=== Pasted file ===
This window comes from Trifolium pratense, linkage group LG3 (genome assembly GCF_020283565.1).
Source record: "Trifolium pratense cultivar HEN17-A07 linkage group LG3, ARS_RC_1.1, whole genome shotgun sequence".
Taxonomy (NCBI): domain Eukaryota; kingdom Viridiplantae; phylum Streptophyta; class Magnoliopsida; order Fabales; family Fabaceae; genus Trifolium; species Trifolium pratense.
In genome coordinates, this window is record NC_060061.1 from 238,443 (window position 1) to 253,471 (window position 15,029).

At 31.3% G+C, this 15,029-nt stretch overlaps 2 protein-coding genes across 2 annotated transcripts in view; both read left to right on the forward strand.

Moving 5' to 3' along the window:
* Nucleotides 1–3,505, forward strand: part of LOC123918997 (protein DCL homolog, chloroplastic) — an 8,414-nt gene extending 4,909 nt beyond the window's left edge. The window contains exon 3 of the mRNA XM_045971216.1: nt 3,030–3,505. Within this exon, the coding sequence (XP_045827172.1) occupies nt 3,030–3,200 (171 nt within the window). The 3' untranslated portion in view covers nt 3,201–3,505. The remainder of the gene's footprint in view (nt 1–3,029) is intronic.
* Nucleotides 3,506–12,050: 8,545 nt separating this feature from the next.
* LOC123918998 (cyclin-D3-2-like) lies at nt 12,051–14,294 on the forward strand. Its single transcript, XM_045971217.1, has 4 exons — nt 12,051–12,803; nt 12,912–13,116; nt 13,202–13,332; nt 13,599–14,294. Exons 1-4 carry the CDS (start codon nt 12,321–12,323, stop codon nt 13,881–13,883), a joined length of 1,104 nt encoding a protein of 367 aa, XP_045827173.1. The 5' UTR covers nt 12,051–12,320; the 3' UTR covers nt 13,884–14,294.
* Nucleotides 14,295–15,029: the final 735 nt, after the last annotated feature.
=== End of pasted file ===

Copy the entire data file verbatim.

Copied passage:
This window comes from Trifolium pratense, linkage group LG3 (genome assembly GCF_020283565.1).
Source record: "Trifolium pratense cultivar HEN17-A07 linkage group LG3, ARS_RC_1.1, whole genome shotgun sequence".
Taxonomy (NCBI): domain Eukaryota; kingdom Viridiplantae; phylum Streptophyta; class Magnoliopsida; order Fabales; family Fabaceae; genus Trifolium; species Trifolium pratense.
In genome coordinates, this window is record NC_060061.1 from 238,443 (window position 1) to 253,471 (window position 15,029).

At 31.3% G+C, this 15,029-nt stretch overlaps 2 protein-coding genes across 2 annotated transcripts in view; both read left to right on the forward strand.

Moving 5' to 3' along the window:
* Nucleotides 1–3,505, forward strand: part of LOC123918997 (protein DCL homolog, chloroplastic) — an 8,414-nt gene extending 4,909 nt beyond the window's left edge. The window contains exon 3 of the mRNA XM_045971216.1: nt 3,030–3,505. Within this exon, the coding sequence (XP_045827172.1) occupies nt 3,030–3,200 (171 nt within the window). The 3' untranslated portion in view covers nt 3,201–3,505. The remainder of the gene's footprint in view (nt 1–3,029) is intronic.
* Nucleotides 3,506–12,050: 8,545 nt separating this feature from the next.
* LOC123918998 (cyclin-D3-2-like) lies at nt 12,051–14,294 on the forward strand. Its single transcript, XM_045971217.1, has 4 exons — nt 12,051–12,803; nt 12,912–13,116; nt 13,202–13,332; nt 13,599–14,294. Exons 1-4 carry the CDS (start codon nt 12,321–12,323, stop codon nt 13,881–13,883), a joined length of 1,104 nt encoding a protein of 367 aa, XP_045827173.1. The 5' UTR covers nt 12,051–12,320; the 3' UTR covers nt 13,884–14,294.
* Nucleotides 14,295–15,029: the final 735 nt, after the last annotated feature.